Who Does House Inspections? All You Need To Know About Pre-Purchase Inspections

Who Does House Inspections? All You Need To Know About Pre-Purchase Inspections

What inspections should I get when buying a house

What inspections should I get when buying a house – The importance of Home Inspections

What Do Home Inspectors Do

What Do Home Inspectors Do?

Spring cleaning: What’s winter done to your potential home purchase?

Spring at last! With the turn of the season, you might have a new house (or first home) in your sights, but the very damp autumn/winter in many parts of the country has left plenty of properties looking worse for wear. 

With wet, gloomy weather, exterior maintenance often slips – but in property inspection land, this is great! It gives your property inspector the perfect chance to suss out any problems or red flags that might not have been as visible in sunny, dry weather. And when it’s all documented in a comprehensive report, you’ll have in your hands a heads-up about future costs and repairs.

Here are some of the things your property inspector will be checking:

How’s the roof?

Lichen and moss can build up on roofs over time, and if left unchecked, they can cause damage. Winter is also the time any leaks are likely to become obvious, so your property inspector will be on the lookout for visible damage, signs of leakage, breakage, rust and corrosion. Read more about roofs here.

Are gutters and downpipes flowing?

How have the gutters fared over winter? Gutters and downpipes are perfect gathering places for windblown debris, leaves from overhanging trees, and gunk. Chances are, they’ll be overflowing, slimy, growing a bit of grass, and needing to be cleaned out. Are they still structurally sound, and draining, or are they a clogged-up disaster? 

When it comes to buying a home, you’ll want to be sure that no water will get backed up, blocked, or overflow, which can lead to water damage to the structure. While gutters can be fixed, it’s a potential repair you’ll want to know about. Find out more about gutters in our blog.

What’s the condition of the cladding?

Your property inspector will pay close attention to what’s on the exterior of the house and how it’s holding up. Cladding is expected to perform as a weathertight material to keep structures insulated and dry. But nearly every type of cladding is likely to degrade someday, especially if it hasn’t been maintained well. The siding, brickwork, weatherboards, and especially plaster cladding can be damaged by harsh winter weather. Your property inspector will be looking for cracks, holes, anything loose, as well as moss, lichen and mould that might have built up. It’s especially important to get rid of this, as it holds and absorbs water. If there are any issues, it’s best to address them and repair them as soon as possible to prevent further damage. Want to know more about cladding?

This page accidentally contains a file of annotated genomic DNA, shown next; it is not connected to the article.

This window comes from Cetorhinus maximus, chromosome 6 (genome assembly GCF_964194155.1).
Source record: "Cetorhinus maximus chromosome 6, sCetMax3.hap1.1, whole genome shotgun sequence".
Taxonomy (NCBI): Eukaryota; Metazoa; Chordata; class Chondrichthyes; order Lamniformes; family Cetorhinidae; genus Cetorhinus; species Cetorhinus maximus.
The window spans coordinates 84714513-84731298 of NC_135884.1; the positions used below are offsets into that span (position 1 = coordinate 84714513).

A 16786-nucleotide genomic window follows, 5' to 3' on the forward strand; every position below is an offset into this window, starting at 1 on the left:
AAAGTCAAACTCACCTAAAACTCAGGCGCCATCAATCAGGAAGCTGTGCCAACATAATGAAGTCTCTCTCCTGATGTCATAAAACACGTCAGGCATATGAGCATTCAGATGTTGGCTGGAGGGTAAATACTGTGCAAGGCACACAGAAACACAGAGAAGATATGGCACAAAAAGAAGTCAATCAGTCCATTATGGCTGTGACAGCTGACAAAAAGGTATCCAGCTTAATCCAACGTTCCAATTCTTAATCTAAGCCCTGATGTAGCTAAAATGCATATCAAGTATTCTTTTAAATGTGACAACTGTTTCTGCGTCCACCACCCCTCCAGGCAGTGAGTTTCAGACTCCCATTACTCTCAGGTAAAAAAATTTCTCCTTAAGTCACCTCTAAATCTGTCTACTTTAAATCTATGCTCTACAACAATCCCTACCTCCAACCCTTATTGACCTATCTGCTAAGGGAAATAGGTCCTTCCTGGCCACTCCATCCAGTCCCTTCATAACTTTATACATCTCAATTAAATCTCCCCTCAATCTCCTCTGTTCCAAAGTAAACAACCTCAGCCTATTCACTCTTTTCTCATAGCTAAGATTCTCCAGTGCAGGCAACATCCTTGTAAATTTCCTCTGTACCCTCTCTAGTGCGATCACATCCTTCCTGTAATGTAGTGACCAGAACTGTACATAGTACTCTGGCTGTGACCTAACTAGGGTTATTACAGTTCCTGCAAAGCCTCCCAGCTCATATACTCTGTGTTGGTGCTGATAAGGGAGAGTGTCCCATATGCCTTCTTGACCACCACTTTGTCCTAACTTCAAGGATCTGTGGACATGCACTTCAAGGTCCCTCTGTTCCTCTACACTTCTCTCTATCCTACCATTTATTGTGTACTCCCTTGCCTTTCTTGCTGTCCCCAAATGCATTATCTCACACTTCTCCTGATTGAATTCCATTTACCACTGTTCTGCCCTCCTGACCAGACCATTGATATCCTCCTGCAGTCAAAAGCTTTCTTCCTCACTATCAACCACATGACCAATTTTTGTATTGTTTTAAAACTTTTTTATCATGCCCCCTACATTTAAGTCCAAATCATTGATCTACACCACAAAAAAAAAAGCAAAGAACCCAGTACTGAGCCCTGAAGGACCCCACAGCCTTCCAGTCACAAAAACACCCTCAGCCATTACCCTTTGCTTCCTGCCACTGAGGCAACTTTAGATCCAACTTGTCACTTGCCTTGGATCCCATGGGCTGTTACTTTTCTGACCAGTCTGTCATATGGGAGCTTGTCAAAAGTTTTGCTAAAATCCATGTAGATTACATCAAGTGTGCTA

How is the section looking?

With floods fresh in people’s minds, it’s always good to scan the section to get the lay of the land. Where is the house situated, and what sort of section is it on? Is it elevated, on the high side of the street, or down the bottom of the hill, a long driveway, or in a dip in the road? Is the backyard looking swampy, and are there obvious places where water can pool? Or is it high and dry with good drainage? If it’s prone to water ingress or potential damage it can be a very expensive problem to fix, so do your homework and get the experts to check it out.

Image credit: Unsplash

Say no to mould

End-of-winter mould can be a big issue for many homes, and while the presence of it in bathrooms, basements and other areas isn’t necessarily a disaster, it can be a sign of poor or no insulation, bad ventilation, water leaks and moisture. Mould is not something you’d want to live with – and it’s something you’ll want on your checklist.

Get peace of mind